The Invisible Mother

I really loath forwarded emails. Really. Utterly. Loath.


My mom sent this forwarded email to me today and I couldn't help but share it with all you Invisible Mothers out there. Yes...YOU!

And you!

Oh and you too...Yea, you. The one sporting the messy ponytail and "furry" teeth with macaroni and cheese residue smeared on your sleeve, baby barf on the other, and not a stitch of makeup on. YOU!

It all began to make sense, the blank stares, the lack of response, the way one of the kids will walk into the room while I'm on the phone and ask to be taken to the store. Inside I'm thinking, 'Can't you see I'm on the phone?'

Obviously not; no one can see if I'm on the phone, or cooking, or sweeping the floor, or even standing on my head in the corner, because no one can see me at all.

I'm invisible. The Invisible Mom.

Some days I am only a pair of hands, nothing more! ‘Can you fix this?’, ‘Can you tie this?’, ‘Can you open this?’

Some days I'm not a pair of hands; I'm not even a human being. I'm a clock to ask, 'What time is it?' I'm a satellite guide to answer, 'What number is the Disney Channel?' I'm a car to order, 'Right around 5:30, please.'

Some days I'm a crystal ball; 'Where's my other sock?, Where's my phone?, What's for dinner?'

I was certain that these were the hands that once held books and the eyes that studied history, music, and literature - but now, they had disappeared into the peanut butter, never to be seen again. She's going, she's going, she's gone!

One night, a group of us were having dinner, celebrating the return of a friend from England. She had just gotten back from a fabulous trip, and she was going on and on about the hotel she stayed in. I was sitting there, looking around at the others all put together so well. It was hard not to compare and feel sorry for myself.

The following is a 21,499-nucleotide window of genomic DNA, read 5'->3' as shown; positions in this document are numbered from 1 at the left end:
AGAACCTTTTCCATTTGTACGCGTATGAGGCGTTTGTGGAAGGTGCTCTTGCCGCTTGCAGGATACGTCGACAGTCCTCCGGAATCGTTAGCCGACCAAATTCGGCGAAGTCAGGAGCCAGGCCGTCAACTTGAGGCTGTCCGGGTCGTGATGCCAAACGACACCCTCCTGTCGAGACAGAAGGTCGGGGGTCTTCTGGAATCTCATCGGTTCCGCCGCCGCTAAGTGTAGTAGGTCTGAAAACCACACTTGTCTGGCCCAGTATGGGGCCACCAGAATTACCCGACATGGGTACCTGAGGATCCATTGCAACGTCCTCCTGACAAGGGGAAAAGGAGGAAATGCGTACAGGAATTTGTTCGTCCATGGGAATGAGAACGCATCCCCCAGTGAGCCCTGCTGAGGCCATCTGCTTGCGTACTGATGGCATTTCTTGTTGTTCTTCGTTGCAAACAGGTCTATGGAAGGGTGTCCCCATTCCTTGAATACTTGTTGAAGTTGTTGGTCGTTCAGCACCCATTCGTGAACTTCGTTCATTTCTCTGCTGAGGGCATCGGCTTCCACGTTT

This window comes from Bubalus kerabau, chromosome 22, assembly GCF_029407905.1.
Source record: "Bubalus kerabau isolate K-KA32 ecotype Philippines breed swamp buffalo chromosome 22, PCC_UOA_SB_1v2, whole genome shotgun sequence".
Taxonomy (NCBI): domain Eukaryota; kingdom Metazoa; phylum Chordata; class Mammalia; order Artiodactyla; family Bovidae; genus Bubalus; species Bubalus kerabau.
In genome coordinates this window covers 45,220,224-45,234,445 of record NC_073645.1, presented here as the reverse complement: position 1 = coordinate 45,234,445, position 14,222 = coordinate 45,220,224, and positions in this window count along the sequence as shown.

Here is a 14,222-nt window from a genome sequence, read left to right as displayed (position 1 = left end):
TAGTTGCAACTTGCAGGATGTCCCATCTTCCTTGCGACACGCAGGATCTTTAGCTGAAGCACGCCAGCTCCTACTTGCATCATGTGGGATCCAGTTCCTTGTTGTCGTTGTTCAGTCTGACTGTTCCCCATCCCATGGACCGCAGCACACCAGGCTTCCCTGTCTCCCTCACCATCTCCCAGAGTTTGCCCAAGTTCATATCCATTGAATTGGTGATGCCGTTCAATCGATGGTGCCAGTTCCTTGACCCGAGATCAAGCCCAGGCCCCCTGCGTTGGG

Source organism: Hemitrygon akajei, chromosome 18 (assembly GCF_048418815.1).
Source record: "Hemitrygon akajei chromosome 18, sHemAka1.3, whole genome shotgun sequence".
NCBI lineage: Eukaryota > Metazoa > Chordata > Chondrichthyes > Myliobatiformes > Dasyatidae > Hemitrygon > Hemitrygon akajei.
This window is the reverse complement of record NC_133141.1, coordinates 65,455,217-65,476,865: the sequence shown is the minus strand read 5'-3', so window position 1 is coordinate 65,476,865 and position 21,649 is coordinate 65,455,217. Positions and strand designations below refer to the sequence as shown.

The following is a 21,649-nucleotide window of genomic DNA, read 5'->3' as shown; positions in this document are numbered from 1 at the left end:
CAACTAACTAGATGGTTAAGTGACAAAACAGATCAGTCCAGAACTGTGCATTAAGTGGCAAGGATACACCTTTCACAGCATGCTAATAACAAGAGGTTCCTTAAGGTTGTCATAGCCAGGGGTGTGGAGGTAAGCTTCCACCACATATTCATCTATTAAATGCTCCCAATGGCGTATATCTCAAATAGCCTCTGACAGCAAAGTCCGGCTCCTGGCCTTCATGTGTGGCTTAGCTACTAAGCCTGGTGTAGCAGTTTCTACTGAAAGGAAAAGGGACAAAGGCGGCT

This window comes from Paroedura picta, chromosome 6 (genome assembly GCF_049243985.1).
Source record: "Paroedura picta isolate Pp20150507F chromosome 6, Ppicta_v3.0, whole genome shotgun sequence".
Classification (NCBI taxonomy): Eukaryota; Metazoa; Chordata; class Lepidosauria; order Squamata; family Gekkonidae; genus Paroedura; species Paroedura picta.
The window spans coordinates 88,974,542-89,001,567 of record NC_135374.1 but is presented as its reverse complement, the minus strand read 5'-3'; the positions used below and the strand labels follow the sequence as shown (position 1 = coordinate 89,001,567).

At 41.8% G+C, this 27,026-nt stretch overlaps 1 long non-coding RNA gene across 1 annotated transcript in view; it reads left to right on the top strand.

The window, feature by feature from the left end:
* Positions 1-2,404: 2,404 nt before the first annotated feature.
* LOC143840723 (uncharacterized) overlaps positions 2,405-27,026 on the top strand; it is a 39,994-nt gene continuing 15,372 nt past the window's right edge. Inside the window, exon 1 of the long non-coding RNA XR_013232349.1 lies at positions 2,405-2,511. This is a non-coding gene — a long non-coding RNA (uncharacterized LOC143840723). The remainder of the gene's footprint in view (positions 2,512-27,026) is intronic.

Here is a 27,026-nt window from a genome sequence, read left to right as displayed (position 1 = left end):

I was feeling pretty pathetic, when she turned to me with a beautifully wrapped package, and said, 'I brought you this.' It was a book on the great cathedrals of Europe. I wasn't exactly sure why she'd given it to me until I read her inscription: 'With admiration for the greatness of what you are building when no one sees.'

In the days ahead I would read - no, devour - the book. And I would discover what would become for me, four life-changing truths, after which I could pattern my work:

1) No one can say who built the great cathedrals - we have no record of their names.
2) These builders gave their whole lives for a work they would never see finished.
3) They made great sacrifices and expected no credit.
4) The passion of their building was fueled by their faith that the eyes of God saw everything.

A story of legend in the book told of a rich man who came to visit the cathedral while it was being built, and he saw a workman carving a tiny bird on the inside of a beam. He was puzzled and asked the man, 'Why are you spending so much time carving that bird into a beam that will be covered by the roof, No one will ever see it. And the workman replied, 'Because God sees.'